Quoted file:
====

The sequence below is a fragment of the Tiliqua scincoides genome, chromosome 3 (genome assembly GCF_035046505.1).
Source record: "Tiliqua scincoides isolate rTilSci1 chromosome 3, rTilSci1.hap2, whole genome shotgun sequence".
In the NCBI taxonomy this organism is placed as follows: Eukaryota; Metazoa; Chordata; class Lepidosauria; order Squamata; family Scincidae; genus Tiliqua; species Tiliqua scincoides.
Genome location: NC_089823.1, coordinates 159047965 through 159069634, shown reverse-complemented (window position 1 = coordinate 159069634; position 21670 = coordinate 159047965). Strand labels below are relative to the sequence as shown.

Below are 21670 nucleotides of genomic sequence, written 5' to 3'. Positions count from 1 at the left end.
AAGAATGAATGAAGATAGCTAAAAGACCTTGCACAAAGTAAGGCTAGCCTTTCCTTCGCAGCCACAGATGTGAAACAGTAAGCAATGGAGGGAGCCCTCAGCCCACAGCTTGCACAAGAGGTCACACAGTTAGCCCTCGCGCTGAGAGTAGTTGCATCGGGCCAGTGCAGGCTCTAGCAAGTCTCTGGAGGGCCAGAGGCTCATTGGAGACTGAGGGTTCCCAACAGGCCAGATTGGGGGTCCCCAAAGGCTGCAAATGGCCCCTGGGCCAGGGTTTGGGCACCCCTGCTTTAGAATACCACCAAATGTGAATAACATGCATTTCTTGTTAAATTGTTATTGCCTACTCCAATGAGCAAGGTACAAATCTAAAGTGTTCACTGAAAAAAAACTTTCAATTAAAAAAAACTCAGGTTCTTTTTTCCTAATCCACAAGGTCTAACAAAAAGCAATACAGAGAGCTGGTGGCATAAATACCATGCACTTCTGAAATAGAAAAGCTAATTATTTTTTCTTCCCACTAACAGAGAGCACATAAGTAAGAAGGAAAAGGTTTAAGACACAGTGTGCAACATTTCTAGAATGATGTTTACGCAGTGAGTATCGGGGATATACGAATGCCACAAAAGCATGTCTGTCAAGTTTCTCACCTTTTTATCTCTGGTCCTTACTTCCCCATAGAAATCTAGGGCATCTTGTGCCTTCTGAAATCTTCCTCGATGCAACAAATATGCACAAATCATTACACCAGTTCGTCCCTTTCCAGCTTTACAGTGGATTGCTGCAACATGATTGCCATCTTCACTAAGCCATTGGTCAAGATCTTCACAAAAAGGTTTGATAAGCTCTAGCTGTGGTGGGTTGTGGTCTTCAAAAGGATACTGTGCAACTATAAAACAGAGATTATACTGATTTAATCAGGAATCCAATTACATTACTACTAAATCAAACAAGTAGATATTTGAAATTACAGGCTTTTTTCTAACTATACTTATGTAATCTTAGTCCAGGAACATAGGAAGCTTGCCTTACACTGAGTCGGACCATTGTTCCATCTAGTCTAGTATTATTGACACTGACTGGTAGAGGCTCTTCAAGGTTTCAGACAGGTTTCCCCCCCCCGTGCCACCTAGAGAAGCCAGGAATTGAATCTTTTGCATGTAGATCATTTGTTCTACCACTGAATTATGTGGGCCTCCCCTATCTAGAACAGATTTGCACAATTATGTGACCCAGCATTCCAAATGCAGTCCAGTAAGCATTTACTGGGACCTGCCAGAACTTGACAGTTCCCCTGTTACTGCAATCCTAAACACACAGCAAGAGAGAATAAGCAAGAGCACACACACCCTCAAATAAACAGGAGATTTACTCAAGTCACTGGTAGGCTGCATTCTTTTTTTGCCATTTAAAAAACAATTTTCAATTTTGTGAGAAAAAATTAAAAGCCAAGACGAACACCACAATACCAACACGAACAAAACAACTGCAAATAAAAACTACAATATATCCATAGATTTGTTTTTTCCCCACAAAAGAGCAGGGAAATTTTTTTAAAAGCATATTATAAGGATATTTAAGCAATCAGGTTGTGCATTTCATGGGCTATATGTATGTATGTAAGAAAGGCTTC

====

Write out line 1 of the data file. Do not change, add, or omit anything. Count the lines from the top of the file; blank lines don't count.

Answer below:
The sequence below is a fragment of the Tiliqua scincoides genome, chromosome 3 (genome assembly GCF_035046505.1).